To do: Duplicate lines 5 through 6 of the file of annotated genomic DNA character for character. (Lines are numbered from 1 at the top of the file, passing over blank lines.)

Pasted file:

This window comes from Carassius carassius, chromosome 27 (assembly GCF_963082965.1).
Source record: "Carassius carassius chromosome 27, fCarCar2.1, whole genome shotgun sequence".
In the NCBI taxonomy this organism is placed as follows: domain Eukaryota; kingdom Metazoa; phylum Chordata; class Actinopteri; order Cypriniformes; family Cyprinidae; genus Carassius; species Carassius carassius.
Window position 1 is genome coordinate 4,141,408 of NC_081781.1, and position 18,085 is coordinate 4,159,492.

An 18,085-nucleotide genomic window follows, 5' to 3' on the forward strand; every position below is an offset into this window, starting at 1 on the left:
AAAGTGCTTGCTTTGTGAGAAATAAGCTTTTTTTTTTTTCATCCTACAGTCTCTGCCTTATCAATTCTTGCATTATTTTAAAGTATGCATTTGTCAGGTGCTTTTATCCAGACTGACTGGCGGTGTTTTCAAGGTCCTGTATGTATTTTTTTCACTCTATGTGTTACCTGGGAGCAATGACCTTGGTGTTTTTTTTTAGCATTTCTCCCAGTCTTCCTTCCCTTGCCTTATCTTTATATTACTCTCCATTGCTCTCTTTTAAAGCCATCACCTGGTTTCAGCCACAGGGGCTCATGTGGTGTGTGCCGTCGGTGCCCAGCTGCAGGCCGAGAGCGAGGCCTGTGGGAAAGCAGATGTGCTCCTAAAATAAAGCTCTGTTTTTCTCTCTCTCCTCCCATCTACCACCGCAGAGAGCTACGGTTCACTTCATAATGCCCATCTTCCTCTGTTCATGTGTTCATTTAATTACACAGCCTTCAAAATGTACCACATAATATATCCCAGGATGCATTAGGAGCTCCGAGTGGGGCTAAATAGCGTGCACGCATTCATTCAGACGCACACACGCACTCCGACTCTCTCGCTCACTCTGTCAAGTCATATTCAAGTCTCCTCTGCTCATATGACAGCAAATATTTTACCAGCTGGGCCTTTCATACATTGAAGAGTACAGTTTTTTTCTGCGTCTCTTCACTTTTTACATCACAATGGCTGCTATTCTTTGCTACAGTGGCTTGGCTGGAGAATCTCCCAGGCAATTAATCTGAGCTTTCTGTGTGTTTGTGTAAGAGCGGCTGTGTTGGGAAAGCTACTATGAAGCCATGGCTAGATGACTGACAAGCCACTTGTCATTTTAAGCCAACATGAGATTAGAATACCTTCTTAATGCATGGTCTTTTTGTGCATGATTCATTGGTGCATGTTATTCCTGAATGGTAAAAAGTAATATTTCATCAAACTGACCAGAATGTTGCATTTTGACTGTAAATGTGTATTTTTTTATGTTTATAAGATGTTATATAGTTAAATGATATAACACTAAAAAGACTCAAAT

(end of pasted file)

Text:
An 18,085-nucleotide genomic window follows, 5' to 3' on the forward strand; every position below is an offset into this window, starting at 1 on the left:
AAAGTGCTTGCTTTGTGAGAAATAAGCTTTTTTTTTTTTCATCCTACAGTCTCTGCCTTATCAATTCTTGCATTATTTTAAAGTATGCATTTGTCAGGTGCTTTTATCCAGACTGACTGGCGGTGTTTTCAAGGTCCTGTATGTATTTTTTTCACTCTATGTGTTACCTGGGAGCAATGACCTTGGTGTTTTTTTTTAGCATTTCTCCCAGTCTTCCTTCCCTTGCCTTATCTTTATATTACTCTCCATTGCTCTCTTTTAAAGCCATCACCTGGTTTCAGCCACAGGGGCTCATGTGGTGTGTGCCGTCGGTGCCCAGCTGCAGGCCGAGAGCGAGGCCTGTGGGAAAGCAGATGTGCTCCTAAAATAAAGCTCTGTTTTTCTCTCTCTCCTCCCATCTACCACCGCAGAGAGCTACGGTTCACTTCATAATGCCCATCTTCCTCTGTTCATGTGTTCATTTAATTACACAGCCTTCAAAATGTACCACATAATATATCCCAGGATGCATTAGGAGCTCCGAGTGGGGCTAAATAGCGTGCACGCATTCATTCAGACGCACACACGCACTCCGACTCTCTCGCTCACTCTGTCAAGTCATATTCAAGTCTCCTCTGCTCATATGACAGCAAATATTTTACCAGCTGGGCCTTTCATACATTGAAGAGTACAGTTTTTTTCTGCGTCTCTTCACTTTTTACATCACAATGGCTGCTATTCTTTGCTACAGTGGCTTGGCTGGAGAATCTCCCAGGCAATTAATCTGAGCTTTCTGTGTGTTTGTGTAAGAGCGGCTGTGTTGGGAAAGCTACTATGAAGCCATGGCTAGATGACTGACAAGCCACTTGTCATTTTAAGCCAACATGAGATTAGAATACCTTCTTAATGCATGGTCTTTTTGTGCATGATTCATTGGTGCATGTTATTCCTGAATGGTAAAAAGTAATATTTCATCAAACTGACCAGAATGTTGCATTTTGACTGTAAATGTGTATTTTTTTATGTTTATAAGATGTTATATAGTTAAATGATATAACACTAAAAAGACTCAAAT